How Third-Party Risk Management Teams Evaluate E-Signature Solutions

Third-party vendor risk management is top of mind for many companies—and for good reason. Relationships with third-party vendors can increase a company’s threat profile and put them at risk of becoming the latest front-page headline. So, it should come as no surprise that third-party risk management teams conduct thorough due diligence before onboarding a new solution provider.

But how can you help the process along when it comes to selecting an e-signature solution provider? What are the critical elements to consider from a third-party risk perspective? It’s all about classification and compliance. 

While each third-party risk management team has its own tiering process for classifying vendors, most large organizations consider e-signature providers to be tier-one vendors due to the highly sensitive nature of the information that flows through the solution. With tier-one vendors, the scrutiny is more intense and assessments more frequent. 

And that’s where a good security and compliance program comes into play. ISO, SOC and other certifications have rigorous requirements in place that, if met, address the concerns that third-party risk management teams have when it comes to selecting an e-signature solution. 

But what are those concerns, and how can you do a little pre-screening to help ensure you pick a vendor that will meet their criteria? The concerns can be broken out across eight topic areas for you to evaluate an e-signature solution provider against for potential risk, each focused on a different area of security, privacy and legal compliance.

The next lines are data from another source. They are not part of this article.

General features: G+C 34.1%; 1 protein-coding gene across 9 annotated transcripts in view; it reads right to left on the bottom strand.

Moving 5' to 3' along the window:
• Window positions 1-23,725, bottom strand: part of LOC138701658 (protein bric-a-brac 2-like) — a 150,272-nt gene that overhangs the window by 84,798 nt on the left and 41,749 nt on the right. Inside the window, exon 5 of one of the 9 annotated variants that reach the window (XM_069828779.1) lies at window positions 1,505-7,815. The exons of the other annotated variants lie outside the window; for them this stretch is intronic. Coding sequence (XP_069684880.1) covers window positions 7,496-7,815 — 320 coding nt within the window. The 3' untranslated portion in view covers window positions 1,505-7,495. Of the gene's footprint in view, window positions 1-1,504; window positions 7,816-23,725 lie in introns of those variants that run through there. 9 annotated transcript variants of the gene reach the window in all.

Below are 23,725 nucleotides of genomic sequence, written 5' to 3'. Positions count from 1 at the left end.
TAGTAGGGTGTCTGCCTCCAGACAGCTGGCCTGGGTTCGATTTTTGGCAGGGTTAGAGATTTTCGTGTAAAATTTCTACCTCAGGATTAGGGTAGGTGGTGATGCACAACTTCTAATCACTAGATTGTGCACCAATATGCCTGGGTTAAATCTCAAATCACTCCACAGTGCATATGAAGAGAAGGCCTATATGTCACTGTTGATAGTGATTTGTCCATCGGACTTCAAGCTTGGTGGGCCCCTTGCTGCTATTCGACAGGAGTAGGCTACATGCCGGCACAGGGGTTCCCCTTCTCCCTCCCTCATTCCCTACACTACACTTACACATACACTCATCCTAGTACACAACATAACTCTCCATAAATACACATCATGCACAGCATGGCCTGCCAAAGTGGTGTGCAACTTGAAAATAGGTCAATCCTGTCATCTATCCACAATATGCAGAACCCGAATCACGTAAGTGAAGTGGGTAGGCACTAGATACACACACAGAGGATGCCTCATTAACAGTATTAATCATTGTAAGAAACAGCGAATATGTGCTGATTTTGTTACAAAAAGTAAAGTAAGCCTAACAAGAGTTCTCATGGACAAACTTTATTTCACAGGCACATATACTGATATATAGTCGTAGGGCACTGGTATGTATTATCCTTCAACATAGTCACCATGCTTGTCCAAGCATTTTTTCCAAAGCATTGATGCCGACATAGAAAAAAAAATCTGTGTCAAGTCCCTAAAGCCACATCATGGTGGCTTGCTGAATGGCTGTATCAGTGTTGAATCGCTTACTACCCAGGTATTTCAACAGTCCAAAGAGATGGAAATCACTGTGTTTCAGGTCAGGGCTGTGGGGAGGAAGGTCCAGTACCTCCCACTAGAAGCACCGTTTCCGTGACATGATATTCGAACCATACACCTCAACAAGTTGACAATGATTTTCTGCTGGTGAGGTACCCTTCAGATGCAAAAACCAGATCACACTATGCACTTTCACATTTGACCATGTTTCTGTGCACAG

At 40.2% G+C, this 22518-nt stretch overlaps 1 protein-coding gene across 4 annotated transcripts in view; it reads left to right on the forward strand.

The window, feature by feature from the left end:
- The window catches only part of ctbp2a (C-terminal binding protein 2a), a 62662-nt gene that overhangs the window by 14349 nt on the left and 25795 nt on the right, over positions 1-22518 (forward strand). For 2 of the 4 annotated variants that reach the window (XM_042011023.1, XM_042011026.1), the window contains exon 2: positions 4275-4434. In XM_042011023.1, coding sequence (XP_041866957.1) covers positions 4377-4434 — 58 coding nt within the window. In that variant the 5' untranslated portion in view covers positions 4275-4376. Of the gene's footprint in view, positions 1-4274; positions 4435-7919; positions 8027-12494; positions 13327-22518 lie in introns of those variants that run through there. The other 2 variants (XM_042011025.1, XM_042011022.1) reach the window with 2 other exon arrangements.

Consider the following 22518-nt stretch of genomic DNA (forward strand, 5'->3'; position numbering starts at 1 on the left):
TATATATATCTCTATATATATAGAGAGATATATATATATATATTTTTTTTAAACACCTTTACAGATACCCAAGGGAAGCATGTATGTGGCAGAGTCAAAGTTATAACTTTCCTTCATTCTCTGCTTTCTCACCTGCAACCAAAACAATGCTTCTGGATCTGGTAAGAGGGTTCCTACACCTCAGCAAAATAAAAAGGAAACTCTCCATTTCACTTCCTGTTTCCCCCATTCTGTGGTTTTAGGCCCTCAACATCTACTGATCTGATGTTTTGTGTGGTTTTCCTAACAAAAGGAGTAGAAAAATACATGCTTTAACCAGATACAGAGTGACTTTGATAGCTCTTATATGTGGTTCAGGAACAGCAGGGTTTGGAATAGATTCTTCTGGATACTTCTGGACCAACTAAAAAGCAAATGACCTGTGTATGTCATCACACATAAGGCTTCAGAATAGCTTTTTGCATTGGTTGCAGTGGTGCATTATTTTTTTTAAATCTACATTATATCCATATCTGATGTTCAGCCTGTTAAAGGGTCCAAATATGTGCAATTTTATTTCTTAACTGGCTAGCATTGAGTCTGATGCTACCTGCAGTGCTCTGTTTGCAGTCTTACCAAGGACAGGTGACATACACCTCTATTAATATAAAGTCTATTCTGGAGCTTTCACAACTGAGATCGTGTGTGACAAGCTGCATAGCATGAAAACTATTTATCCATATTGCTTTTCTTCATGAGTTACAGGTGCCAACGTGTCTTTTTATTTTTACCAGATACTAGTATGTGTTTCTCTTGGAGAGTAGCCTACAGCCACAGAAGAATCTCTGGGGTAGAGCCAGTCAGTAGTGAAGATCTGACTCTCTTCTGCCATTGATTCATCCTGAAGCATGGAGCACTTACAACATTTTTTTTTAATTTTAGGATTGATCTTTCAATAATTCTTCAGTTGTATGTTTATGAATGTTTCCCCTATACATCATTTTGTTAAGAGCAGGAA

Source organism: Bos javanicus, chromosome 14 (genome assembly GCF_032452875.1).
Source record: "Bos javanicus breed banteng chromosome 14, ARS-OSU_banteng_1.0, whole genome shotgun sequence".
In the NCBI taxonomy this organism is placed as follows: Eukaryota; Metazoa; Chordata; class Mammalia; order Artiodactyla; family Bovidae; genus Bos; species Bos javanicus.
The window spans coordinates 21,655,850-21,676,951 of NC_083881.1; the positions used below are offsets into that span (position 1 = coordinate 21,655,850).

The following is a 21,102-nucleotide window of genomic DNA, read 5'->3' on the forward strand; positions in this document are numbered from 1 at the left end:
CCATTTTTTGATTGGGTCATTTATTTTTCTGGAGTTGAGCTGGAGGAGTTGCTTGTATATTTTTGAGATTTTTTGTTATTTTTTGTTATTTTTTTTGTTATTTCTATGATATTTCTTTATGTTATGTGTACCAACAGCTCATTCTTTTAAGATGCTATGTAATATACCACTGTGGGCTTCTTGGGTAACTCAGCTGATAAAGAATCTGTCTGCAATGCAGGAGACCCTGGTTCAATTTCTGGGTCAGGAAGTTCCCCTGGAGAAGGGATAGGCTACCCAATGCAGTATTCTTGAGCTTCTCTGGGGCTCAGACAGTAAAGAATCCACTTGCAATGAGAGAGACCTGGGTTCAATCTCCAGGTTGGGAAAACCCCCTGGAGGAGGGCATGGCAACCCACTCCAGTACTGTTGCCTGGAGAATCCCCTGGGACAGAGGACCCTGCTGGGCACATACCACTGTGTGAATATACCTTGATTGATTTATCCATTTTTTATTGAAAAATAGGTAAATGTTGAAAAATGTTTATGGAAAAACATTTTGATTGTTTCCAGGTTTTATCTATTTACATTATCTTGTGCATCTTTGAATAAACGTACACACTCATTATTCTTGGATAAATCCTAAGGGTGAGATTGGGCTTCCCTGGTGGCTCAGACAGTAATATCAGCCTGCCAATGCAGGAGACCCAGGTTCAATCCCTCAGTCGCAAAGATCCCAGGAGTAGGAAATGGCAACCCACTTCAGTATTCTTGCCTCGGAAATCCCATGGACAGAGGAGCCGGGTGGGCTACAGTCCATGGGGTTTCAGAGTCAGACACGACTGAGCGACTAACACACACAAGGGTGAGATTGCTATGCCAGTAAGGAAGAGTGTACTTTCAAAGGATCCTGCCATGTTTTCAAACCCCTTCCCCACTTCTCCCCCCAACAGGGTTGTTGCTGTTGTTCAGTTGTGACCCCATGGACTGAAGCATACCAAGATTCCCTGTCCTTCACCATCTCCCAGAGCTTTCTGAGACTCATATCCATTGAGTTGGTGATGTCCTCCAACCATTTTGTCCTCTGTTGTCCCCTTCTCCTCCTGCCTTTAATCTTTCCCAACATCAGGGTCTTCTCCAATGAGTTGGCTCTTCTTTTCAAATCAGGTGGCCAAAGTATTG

1. Information classification

How a vendor classifies the information that flows through the e-signature solution is critical and sets the stage for how effective they are in the next three topics. 

Why is this important?

Third-party risk management teams want to know that the information flowing through the e-signature tool is protected and how. You want a solution that is analogous to a traditional courier service delivering an envelope. The service tracks when the envelope is picked up, its delivery progress and the final delivery. At no point in the process does the courier see the information insider the envelope, and all parties have access to the tracking information throughout the process. 

What should you look for?

  • How they classify data
  • What data is considered public and what isn’t
  • Whether they differentiate between different types of internal data and how
  • Who can see what type of data

2. Information storage and encryption (in transit and at rest)

Appetite for risk security varies from organization to organization and is dependent on both how the industry operates and the corresponding legal and regulatory requirements. But no matter the industry, security is a central concern for all third-party risk management teams, and how data is handled is central to maximizing protection. 

Why is this important?

The key thing to remember when assessing a vendor in this area is whether that data is protected in motion and at rest. At no point do you want to risk your data being exposed.  

What should you look for?

  • A minimum of 256-bit encryption